Learning from each other’s experience: The second SUSTRAN Regional Conference and Workshop

groupOn the 22nd and 23rd of November the SUSTRAN Regional Conference took place in Nairobi, followed by the SUSTRAN Regional Workshop on November 24th

During the two and a half days approximately 40 participants from the Project Management Units (PMUs) from the cities of Nairobi, Kampala and Addis Ababa, UN-HABITAT, UNEP, consultants, ITDP, EU, SSATP (Worldbank), IRU and GIZ engaged in a fruitful knowledge exchange.

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Nairobi Placemaking Week: For our public spaces

31336328852 ea00841859 z 1When urban planners think of Nairobi, images of congested and crowded streets often pop up in their heads. But things start to change: Nairobi’s Placemaking Week took place from 28th Nov to 4th Dec 2016.

During that week, Nairobi celebrated its public spaces and community-led activities - which peaked in a revolutionary experience of public spaces and the city at large in a different way. The event was truly participatory and leveraged on the expertise, experience and interest of various groups ranging from government agencies over NGO’s and the civic and business community to resident associations. The week was initiated by the Nairobi City Council (NCC) with technical support from UN-Habitat among other partners.

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Sustainable Transport (Sustran) in East African Cities

In East Africa, Joburg-gefafas in the rest of the continent, cities are expanding at unprecedented rates and are facing sustained population growth, higher motorization rates, rapidly worsening traffic congestion, and thus decreasing mobility and increasing health problems.

The project “Promoting Sustainable Transport Solutions for East African Cities” (GEF Sustran East Africa) is funded by the Global Environmental Facility (GEF) and aims to reduce growth in private motorized vehicles, thus decreasing traffic congestion and greenhouse gas (GHG) emissions in the three capital cities of Ethiopia, Uganda, and Kenya. The envisaged strategic response is to upgrade their transit systems (BRT), implement improved non-motorized transport (NMT) infrastructure and apply travel demand management (TDM) as well as other supporting policies.

 

Further information on the project

Goals and Objectives

The overall goal of this project is to create the technical and institutional basis for implementing sustainable metropolitan transport networks and systems and establish a demonstration corridor for sustainable urban mobility.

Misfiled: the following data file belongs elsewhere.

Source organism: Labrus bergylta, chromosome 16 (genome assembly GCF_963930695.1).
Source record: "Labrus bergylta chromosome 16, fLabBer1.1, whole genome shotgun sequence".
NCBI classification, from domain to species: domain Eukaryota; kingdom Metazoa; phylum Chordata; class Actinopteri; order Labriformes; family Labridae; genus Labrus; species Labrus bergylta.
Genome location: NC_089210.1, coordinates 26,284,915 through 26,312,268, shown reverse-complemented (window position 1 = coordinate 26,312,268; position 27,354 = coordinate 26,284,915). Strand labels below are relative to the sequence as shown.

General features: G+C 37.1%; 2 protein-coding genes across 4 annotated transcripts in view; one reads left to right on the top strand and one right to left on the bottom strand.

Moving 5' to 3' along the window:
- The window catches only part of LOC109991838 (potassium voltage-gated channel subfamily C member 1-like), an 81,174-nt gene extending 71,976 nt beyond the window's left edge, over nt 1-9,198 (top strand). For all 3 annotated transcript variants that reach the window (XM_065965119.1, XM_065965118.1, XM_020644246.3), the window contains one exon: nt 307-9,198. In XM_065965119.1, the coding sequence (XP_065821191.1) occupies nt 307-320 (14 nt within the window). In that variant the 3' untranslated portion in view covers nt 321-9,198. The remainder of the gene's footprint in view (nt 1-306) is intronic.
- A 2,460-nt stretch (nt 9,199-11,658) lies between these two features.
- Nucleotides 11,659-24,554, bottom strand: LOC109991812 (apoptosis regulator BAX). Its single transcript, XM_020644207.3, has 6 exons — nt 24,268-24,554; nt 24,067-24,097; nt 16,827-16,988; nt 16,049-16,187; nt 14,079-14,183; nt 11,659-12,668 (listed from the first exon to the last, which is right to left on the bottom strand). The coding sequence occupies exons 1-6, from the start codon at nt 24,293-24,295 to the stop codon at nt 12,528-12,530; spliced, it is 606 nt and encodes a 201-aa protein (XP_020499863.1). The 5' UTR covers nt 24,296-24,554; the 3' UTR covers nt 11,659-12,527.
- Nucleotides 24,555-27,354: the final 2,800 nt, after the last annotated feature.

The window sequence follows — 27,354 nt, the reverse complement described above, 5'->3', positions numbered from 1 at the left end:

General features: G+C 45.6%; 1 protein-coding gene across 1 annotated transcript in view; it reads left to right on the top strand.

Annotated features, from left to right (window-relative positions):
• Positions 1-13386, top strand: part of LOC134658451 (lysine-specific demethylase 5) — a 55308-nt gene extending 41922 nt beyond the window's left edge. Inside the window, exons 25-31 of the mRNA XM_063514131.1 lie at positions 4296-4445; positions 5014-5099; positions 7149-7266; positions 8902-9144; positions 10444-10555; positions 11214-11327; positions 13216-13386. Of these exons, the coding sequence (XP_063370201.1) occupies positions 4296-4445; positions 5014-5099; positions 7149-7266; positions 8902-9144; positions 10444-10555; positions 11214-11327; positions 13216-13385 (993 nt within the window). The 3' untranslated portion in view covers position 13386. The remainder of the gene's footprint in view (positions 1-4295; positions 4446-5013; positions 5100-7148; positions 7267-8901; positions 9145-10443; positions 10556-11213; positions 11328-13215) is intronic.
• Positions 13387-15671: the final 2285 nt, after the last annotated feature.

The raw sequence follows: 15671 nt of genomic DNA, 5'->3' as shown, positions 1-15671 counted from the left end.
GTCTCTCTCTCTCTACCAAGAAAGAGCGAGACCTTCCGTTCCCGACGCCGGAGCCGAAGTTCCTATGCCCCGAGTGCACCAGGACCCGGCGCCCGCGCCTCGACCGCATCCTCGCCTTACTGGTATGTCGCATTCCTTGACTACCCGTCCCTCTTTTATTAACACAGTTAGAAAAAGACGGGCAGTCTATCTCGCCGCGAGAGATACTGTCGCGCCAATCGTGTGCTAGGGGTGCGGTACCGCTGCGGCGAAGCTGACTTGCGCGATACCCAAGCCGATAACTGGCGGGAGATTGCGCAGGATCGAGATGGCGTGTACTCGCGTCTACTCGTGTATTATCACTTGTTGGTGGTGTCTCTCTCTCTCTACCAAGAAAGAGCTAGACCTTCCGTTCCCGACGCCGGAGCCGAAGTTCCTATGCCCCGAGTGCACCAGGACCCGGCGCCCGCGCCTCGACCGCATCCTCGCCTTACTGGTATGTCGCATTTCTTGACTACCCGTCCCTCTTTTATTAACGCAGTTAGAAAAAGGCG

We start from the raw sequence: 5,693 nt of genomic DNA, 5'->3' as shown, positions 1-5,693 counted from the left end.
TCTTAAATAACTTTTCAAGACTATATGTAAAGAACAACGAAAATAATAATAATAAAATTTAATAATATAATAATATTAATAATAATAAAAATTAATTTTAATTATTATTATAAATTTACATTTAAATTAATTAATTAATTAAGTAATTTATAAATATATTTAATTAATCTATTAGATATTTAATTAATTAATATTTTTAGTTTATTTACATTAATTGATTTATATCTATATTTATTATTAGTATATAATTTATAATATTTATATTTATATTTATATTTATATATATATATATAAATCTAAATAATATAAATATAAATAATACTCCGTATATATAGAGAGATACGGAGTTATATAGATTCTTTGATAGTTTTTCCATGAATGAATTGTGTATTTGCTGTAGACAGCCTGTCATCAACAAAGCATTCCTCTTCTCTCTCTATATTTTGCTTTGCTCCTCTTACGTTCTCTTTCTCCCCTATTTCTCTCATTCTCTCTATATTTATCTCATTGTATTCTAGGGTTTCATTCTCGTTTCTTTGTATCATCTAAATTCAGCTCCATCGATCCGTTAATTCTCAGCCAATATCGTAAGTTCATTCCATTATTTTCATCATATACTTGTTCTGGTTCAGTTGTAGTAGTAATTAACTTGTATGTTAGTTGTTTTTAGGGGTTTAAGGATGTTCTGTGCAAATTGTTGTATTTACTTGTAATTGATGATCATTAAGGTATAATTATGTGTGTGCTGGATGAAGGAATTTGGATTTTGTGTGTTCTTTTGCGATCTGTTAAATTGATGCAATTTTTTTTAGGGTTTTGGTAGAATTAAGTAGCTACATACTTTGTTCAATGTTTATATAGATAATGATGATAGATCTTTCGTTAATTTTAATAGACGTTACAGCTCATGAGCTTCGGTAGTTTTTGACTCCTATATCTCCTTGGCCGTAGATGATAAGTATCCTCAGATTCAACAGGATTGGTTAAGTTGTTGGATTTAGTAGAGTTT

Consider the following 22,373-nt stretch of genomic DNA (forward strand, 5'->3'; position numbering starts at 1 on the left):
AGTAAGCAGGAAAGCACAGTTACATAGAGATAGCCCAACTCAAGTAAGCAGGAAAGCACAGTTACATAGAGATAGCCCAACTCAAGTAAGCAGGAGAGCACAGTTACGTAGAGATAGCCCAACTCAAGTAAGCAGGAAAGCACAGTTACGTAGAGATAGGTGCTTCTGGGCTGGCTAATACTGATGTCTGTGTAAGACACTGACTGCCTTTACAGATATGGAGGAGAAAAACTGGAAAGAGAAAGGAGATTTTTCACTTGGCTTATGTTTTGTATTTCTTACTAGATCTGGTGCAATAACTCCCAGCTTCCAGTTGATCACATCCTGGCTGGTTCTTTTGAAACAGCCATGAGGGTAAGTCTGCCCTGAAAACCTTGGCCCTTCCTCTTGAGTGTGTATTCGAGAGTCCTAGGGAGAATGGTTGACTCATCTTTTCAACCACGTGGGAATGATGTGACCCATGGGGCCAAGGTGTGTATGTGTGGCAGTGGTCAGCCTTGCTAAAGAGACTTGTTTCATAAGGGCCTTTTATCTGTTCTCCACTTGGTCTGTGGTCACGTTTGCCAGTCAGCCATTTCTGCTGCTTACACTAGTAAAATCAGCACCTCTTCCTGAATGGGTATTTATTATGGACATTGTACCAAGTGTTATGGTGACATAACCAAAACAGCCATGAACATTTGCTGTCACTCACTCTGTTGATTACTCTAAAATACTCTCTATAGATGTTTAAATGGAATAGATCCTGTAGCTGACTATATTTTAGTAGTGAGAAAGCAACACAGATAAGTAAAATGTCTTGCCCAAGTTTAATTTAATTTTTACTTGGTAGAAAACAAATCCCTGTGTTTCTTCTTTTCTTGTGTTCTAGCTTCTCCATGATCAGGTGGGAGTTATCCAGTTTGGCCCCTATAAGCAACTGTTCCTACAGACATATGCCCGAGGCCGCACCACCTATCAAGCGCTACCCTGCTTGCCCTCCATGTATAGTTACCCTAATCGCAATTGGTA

The long-term vision for the three cities is to create a sustainable transport network in each metropolitan area that offers full citywide coverage, providing safe, efficient, and equitable transport to all residents, rich and poor. The project will support the respective governments in developing such a vision by sketching out a network that entails effective public transport, quality infrastructure for pedestrians and cyclists, corresponding travel demand measures and spatial development strategies to reduce travel.

To reach this target, though, starting with small steps in each city seems to be the most feasible approach. Therefore, the first step is to establish a BRT demonstration corridor with adjacent non-motorized transport infrastructure in each of the cities. It is the aim of this project to also support each government in establishing a first sustainable transport corridor, which can serve as a demonstration example and act as a catalyst towards expanding the proposed networks and measures throughout each city.

Strategy

The national governments of the three countries and their local counterparts have recognized the importance of efficient, low-cost mass transit and non-motorized transport as a means of helping to alleviate poverty, spurring economic growth in the urban centers and providing alternative and affordable transport.

In recent years, activities have started towards developing and implementing urban transport policies for creating socially-equitable and environmentally-sound urban transport systems. This project, therefore, comes at the ideal time, just as these countries are beginning to recognize a need for sustainable transport but are still in the process of identifying the most effective solutions to meet their targets. This project will work directly with the governments to provide the necessary support towards implementation of cost-effective models that result in a maximum of environmental, social and economic benefits.

Because of the congruity between the cities, this project has been crafted with similar objectives in each city. The project will facilitate information sharing and lessons-learned between the three cities. This regional component will be instrumental in ensuring the project's success and long-term impact. Experiences from Dar es Salaam, the precursor of the SUSTRAN East Africa project will also be included in this regional component since this project is several steps ahead and can provide useful lessons to the three cities just getting started.

The regional nature of this project, combined with the demonstration of environmentally-sound, socially-equitable urban mobility examples that are still relatively new to African urban regions provides great potential for replication. Once one or two cities in the region can demonstrate successes, other cities are likely to fall in step. This project therefore has the potential to change the face of urbanization, not only in the three cities in its focus, but throughout East Africa and perhaps beyond.

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